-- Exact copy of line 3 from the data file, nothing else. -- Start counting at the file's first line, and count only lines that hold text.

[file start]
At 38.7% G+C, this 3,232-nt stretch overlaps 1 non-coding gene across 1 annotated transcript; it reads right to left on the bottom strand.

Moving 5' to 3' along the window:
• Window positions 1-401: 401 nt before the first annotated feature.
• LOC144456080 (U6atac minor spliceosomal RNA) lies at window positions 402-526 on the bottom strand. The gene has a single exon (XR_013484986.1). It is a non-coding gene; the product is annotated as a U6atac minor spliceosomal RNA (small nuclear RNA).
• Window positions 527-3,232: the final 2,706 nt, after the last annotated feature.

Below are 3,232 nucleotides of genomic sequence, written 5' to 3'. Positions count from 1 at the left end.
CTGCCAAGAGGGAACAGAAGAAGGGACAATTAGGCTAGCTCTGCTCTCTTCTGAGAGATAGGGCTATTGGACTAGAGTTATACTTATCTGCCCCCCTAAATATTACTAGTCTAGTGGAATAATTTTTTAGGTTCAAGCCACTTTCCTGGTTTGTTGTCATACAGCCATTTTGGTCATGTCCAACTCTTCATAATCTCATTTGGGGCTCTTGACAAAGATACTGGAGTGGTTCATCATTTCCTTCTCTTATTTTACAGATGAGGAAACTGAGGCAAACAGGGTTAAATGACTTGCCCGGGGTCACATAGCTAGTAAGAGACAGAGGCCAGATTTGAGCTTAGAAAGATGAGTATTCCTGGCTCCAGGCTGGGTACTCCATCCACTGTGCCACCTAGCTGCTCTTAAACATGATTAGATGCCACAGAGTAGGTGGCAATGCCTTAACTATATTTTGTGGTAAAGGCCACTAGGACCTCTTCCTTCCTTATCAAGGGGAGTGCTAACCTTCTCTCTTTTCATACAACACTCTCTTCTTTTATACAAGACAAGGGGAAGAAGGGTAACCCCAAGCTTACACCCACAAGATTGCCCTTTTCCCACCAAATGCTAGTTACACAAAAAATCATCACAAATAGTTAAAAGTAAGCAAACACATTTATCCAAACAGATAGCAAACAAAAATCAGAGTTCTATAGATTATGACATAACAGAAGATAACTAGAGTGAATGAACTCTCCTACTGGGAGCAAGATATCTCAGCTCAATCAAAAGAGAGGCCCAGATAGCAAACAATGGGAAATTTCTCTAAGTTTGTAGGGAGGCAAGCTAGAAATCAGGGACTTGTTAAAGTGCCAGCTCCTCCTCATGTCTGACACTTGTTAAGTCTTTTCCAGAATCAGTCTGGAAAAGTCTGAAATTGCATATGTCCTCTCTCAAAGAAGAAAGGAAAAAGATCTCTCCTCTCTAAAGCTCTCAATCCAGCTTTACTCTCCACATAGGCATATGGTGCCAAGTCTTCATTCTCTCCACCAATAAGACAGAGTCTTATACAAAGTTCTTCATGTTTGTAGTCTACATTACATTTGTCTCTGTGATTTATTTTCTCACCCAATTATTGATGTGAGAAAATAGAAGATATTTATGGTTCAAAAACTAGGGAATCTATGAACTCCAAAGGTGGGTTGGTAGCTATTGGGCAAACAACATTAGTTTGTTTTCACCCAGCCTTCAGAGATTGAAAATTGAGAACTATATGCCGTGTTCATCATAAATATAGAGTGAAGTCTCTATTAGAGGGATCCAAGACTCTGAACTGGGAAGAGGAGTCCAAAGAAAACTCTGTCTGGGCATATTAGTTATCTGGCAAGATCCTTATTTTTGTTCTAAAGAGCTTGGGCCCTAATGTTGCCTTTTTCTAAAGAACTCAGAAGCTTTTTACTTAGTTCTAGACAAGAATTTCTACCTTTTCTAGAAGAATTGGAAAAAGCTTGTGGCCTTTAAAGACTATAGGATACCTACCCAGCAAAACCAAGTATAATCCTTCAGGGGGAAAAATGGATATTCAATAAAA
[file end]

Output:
• Window positions 1-401: 401 nt before the first annotated feature.